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A Magazine for Sheffield

Andy Hixon: An artist of many styles

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Andy Hixon 'makes art if he's in the mood'. He is an illustrator who also fixes watches. His exploration of the human form is darkly fascinating and you're likely to find yourself lingering on his pieces, straining to take in their many facets. We chatted with Andy to find out more about his work.

Firstly, can you tell us a bit about yourself and how you got into art?

Well, I'm originally from Manchester but have been living in Sheffield for about ten years. Getting into art I guess stems from not being much good at anything else when I was in school. Visuals have always been the most stimulating thing for me so I just followed that path.

Your Instagram reveals an evolution through a variety of styles. What prompts you to change direction?

I spent four years working on two separate graphic novels for Random House, The Tale of Brin and Bent and Minno Marylebone and Lucia. Doing the same style day in day out can get boring, even when it's for a cool project like a graphic novel. I've always loved sculpture so I decided to apply my work to that, making singular pieces rather than sequential. I get bored with my work quickly and end up not liking a piece quite soon after it's done, so that's another reason I change it up a lot.

The subject matter definitely influences the illustration

You're the author of graphic novel Lucia. What's it about and how did the subject matter influence the illustrations?

Lucia is about two unemployed friends who live in a dead end town, on an eroding cliff face that's about to fall into the sea. Morty is a wheelchair bound divorcee. Brick is an aspiring heavyweight champion of the world but can't fight and weighs about six stone.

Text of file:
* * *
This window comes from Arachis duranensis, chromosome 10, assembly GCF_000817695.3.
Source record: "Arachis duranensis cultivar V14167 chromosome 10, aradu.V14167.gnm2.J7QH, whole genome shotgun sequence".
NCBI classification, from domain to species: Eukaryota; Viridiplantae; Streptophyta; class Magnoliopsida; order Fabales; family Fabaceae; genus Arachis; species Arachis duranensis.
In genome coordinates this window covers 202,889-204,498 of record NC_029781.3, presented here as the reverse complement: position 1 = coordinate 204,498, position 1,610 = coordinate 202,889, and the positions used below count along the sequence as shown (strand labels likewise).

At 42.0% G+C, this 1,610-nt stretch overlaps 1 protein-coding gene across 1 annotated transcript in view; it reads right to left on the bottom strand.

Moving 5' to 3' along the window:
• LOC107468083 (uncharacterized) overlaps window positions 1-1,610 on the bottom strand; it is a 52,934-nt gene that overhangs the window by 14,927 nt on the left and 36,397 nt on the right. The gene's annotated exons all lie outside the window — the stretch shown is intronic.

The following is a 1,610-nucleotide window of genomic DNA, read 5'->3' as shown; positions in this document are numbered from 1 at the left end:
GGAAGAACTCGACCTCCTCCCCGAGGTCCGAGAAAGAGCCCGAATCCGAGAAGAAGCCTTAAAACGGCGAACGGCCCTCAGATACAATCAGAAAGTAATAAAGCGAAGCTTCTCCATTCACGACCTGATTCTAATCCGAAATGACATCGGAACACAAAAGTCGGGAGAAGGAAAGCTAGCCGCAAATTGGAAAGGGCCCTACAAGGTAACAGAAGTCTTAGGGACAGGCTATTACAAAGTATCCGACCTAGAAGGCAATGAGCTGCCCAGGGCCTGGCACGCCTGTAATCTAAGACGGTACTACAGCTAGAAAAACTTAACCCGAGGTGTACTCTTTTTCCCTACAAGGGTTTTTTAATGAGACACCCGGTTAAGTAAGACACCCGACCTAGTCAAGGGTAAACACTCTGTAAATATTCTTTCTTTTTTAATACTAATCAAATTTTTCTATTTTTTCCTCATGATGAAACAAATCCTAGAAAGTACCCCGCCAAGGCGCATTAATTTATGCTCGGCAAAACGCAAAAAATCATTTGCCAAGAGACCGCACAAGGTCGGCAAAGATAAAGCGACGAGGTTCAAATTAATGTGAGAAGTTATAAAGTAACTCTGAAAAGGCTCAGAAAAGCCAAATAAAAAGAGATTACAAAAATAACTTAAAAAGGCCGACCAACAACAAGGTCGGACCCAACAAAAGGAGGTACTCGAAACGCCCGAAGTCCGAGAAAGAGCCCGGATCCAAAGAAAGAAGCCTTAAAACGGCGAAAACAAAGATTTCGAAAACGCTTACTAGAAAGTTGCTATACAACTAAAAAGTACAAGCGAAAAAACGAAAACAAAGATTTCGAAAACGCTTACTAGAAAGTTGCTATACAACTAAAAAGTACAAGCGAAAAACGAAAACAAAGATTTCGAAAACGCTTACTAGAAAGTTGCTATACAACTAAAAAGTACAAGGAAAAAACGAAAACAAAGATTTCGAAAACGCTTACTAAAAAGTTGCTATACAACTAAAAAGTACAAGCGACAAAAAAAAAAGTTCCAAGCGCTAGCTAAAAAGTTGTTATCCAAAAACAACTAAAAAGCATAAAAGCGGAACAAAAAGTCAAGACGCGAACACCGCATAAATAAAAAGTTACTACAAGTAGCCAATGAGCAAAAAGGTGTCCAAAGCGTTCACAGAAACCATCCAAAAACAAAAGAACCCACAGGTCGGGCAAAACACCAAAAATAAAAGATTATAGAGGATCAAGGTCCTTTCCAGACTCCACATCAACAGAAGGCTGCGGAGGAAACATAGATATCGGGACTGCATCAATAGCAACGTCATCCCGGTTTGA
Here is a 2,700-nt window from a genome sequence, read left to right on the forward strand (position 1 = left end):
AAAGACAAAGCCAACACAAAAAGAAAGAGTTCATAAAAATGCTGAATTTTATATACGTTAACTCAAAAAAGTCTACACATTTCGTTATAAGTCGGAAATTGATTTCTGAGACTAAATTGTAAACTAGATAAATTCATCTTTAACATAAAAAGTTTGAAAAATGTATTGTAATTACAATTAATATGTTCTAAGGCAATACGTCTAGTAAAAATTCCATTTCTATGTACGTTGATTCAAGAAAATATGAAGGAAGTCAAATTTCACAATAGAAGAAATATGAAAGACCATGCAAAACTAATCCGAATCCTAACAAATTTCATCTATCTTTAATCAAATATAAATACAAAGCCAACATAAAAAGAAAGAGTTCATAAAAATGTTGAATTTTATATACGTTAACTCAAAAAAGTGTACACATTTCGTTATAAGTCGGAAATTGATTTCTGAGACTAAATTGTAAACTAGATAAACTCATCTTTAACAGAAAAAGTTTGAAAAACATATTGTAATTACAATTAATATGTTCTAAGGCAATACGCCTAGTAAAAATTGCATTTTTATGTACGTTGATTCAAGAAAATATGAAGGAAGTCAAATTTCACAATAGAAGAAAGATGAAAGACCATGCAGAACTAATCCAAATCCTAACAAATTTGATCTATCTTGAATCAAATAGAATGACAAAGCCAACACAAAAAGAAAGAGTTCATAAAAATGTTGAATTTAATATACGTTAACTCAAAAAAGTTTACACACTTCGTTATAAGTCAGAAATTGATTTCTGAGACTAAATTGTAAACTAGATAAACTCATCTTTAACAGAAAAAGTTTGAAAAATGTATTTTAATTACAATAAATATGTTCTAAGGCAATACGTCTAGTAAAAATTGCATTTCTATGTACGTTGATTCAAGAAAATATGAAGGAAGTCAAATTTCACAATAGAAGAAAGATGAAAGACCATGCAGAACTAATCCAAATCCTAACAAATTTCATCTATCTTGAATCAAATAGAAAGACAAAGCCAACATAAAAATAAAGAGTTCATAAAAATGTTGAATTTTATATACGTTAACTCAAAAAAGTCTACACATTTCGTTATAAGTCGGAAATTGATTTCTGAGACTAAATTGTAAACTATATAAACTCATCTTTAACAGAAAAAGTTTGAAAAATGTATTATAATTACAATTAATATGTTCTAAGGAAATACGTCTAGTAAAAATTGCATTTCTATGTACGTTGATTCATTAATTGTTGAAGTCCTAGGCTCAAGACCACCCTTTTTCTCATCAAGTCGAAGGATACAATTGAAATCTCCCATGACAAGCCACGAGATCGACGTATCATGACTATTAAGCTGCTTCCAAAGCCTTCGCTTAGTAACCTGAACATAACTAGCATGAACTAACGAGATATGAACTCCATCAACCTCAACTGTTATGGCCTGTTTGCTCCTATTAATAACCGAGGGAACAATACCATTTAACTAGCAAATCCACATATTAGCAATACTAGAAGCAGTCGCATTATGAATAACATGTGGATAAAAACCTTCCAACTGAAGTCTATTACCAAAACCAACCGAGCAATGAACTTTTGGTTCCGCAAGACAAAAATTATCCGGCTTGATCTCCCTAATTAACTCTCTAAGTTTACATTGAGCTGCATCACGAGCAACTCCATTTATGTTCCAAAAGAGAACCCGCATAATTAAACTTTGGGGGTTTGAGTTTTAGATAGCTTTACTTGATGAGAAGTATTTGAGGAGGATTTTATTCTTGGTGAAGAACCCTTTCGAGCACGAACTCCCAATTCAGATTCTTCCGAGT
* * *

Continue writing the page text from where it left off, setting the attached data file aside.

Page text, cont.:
The book follows them going about their daily activities: signing on at the job centre, watching VHS, taking performance enhancing drugs ('Muscle Bastard'), online dating and riding on a dangerous donkey that bites children's fingers off. The Guardian called it "League of Gentlemen meets Under the Skin and then some," which I think sums it up nicely!

The subject matter definitely influences the illustration. I wanted to give it a documentary fly-on-the-wall type vibe, where the reader is just an observer of the goings-on in the life of these two peculiar characters. It's dark but it's meant to be satirical and a bit funny.

You return to the human figure again and again in your work, albeit in a range of styles. What is it about the human body that you find so fascinating?

Nice short answer for this one... I honestly don't know! I guess there's nothing more interesting than the human figure. There are a lot of opportunities for abstracting it in art.

What's on the horizon for you?

I work a day job as a watch repair technician so that takes up most of my time. I've tried lots of ways of getting my art out there in the past. There's the graphic novels, I've done exhibitions, done album artwork for bands and even a music video, but art and illustration have become more a sort of hobby for me now. I'd like to have a solo exhibition in the Sheffield area but I'm learning it's not what you know... That and getting better at guitar as I just bought an eight-string beast and it's awesome.

See more of Andy's work here or follow him on Instagram @andyhixon.

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